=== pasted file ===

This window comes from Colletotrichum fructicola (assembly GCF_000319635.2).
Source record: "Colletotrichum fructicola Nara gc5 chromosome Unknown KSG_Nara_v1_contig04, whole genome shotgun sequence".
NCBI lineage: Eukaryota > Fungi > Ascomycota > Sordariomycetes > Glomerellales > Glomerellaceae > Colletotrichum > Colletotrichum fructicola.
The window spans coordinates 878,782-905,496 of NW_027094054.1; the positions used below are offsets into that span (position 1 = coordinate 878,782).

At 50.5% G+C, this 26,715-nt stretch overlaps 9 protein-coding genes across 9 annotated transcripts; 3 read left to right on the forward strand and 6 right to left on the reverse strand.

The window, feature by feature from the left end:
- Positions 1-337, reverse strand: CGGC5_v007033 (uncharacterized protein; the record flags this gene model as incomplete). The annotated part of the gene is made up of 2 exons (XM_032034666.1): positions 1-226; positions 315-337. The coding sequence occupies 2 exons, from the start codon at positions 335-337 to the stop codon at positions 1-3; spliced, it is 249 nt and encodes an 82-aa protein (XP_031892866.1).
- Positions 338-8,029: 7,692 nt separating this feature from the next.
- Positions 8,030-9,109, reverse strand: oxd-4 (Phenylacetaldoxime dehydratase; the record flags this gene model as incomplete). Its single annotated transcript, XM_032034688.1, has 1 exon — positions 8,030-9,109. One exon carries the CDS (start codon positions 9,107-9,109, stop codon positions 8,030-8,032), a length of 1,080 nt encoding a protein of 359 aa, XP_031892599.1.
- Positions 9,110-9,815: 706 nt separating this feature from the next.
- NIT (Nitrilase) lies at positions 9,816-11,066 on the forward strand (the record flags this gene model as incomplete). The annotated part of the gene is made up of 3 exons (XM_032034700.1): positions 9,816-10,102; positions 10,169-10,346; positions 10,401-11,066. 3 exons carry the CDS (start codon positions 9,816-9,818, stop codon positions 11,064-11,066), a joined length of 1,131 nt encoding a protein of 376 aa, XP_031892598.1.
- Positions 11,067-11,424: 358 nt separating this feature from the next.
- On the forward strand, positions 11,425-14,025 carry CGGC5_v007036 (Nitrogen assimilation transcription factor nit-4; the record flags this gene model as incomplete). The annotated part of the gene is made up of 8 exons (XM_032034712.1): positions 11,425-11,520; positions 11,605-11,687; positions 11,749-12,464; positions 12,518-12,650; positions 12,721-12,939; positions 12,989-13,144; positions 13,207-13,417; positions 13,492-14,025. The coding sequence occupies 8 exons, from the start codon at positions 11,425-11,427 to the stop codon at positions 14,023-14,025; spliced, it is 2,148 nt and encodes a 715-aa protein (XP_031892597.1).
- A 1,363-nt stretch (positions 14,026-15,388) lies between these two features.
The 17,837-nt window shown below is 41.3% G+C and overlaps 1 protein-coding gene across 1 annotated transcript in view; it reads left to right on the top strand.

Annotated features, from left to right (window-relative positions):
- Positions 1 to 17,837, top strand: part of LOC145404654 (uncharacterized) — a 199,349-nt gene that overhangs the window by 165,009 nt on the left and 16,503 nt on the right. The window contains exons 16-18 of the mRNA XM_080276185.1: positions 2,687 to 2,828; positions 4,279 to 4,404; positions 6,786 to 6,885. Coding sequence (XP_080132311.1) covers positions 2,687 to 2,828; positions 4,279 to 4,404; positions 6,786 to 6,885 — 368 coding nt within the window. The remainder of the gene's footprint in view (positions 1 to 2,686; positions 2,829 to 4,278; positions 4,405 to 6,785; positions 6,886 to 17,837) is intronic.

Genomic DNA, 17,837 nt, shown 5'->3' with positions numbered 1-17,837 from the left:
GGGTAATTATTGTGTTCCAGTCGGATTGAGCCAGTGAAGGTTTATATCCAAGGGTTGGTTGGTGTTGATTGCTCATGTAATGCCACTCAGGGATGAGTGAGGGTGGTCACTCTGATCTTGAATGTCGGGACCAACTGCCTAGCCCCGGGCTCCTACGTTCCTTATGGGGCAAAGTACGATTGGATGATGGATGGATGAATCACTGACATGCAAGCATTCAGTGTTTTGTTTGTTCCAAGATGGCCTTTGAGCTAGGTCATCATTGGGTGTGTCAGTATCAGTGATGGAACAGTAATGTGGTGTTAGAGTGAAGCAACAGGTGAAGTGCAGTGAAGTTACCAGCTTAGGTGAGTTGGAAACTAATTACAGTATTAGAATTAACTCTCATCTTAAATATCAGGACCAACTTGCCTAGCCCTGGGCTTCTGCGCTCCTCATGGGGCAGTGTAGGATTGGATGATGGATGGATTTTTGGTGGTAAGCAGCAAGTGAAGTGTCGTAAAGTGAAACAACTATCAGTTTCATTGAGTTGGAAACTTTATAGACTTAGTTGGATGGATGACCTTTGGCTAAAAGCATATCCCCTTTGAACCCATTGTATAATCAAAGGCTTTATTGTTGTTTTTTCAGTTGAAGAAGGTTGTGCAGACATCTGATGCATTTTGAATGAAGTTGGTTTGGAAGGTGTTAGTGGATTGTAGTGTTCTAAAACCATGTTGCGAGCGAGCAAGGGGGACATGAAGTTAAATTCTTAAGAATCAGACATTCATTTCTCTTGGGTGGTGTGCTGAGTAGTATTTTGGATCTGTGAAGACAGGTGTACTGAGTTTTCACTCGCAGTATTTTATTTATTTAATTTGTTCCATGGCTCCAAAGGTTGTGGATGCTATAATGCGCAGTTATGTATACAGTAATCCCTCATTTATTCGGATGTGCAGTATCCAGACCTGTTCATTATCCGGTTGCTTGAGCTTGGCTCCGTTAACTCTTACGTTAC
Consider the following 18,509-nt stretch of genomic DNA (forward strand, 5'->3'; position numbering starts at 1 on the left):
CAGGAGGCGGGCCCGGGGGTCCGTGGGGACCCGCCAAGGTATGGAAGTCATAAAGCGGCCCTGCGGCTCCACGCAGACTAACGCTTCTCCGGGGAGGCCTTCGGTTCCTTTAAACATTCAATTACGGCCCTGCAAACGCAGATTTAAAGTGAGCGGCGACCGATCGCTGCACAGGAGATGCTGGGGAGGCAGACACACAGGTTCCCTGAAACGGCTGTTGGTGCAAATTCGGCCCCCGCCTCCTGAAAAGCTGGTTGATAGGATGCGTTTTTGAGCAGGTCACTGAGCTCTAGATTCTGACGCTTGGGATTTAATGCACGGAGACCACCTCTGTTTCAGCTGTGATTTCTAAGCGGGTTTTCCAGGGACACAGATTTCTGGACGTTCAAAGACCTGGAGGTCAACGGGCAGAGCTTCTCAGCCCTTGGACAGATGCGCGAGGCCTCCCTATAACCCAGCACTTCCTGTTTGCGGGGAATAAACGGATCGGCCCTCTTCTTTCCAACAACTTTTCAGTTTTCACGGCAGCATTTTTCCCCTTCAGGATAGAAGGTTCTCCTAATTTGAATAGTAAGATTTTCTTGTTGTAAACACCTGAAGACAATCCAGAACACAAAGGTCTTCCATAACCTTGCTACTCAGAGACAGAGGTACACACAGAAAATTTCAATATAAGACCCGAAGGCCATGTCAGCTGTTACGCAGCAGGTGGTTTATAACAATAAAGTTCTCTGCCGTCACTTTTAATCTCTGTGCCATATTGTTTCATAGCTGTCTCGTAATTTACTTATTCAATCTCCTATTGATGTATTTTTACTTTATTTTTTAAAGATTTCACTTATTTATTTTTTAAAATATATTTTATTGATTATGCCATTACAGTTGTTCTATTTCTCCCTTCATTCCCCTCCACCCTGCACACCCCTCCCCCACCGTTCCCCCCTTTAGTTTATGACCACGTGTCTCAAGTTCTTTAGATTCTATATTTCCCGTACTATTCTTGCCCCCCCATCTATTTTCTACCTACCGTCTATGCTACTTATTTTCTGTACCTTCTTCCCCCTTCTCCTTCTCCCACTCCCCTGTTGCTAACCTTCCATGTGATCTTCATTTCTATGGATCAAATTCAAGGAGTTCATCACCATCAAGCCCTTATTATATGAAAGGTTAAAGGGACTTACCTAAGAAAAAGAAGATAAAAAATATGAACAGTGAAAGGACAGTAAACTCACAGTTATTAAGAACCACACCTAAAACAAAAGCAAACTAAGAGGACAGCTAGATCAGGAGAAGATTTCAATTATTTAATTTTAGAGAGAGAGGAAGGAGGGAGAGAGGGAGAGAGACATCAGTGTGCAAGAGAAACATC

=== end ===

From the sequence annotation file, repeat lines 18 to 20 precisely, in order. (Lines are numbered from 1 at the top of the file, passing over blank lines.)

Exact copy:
Genomic DNA, 17,837 nt, shown 5'->3' with positions numbered 1-17,837 from the left:
GGGTAATTATTGTGTTCCAGTCGGATTGAGCCAGTGAAGGTTTATATCCAAGGGTTGGTTGGTGTTGATTGCTCATGTAATGCCACTCAGGGATGAGTGAGGGTGGTCACTCTGATCTTGAATGTCGGGACCAACTGCCTAGCCCCGGGCTCCTACGTTCCTTATGGGGCAAAGTACGATTGGATGATGGATGGATGAATCACTGACATGCAAGCATTCAGTGTTTTGTTTGTTCCAAGATGGCCTTTGAGCTAGGTCATCATTGGGTGTGTCAGTATCAGTGATGGAACAGTAATGTGGTGTTAGAGTGAAGCAACAGGTGAAGTGCAGTGAAGTTACCAGCTTAGGTGAGTTGGAAACTAATTACAGTATTAGAATTAACTCTCATCTTAAATATCAGGACCAACTTGCCTAGCCCTGGGCTTCTGCGCTCCTCATGGGGCAGTGTAGGATTGGATGATGGATGGATTTTTGGTGGTAAGCAGCAAGTGAAGTGTCGTAAAGTGAAACAACTATCAGTTTCATTGAGTTGGAAACTTTATAGACTTAGTTGGATGGATGACCTTTGGCTAAAAGCATATCCCCTTTGAACCCATTGTATAATCAAAGGCTTTATTGTTGTTTTTTCAGTTGAAGAAGGTTGTGCAGACATCTGATGCATTTTGAATGAAGTTGGTTTGGAAGGTGTTAGTGGATTGTAGTGTTCTAAAACCATGTTGCGAGCGAGCAAGGGGGACATGAAGTTAAATTCTTAAGAATCAGACATTCATTTCTCTTGGGTGGTGTGCTGAGTAGTATTTTGGATCTGTGAAGACAGGTGTACTGAGTTTTCACTCGCAGTATTTTATTTATTTAATTTGTTCCATGGCTCCAAAGGTTGTGGATGCTATAATGCGCAGTTATGTATACAGTAATCCCTCATTTATTCGGATGTGCAGTATCCAGACCTGTTCATTATCCGGTTGCTTGAGCTTGGCTCCGTTAACTCTTACGTTAC
Consider the following 18,509-nt stretch of genomic DNA (forward strand, 5'->3'; position numbering starts at 1 on the left):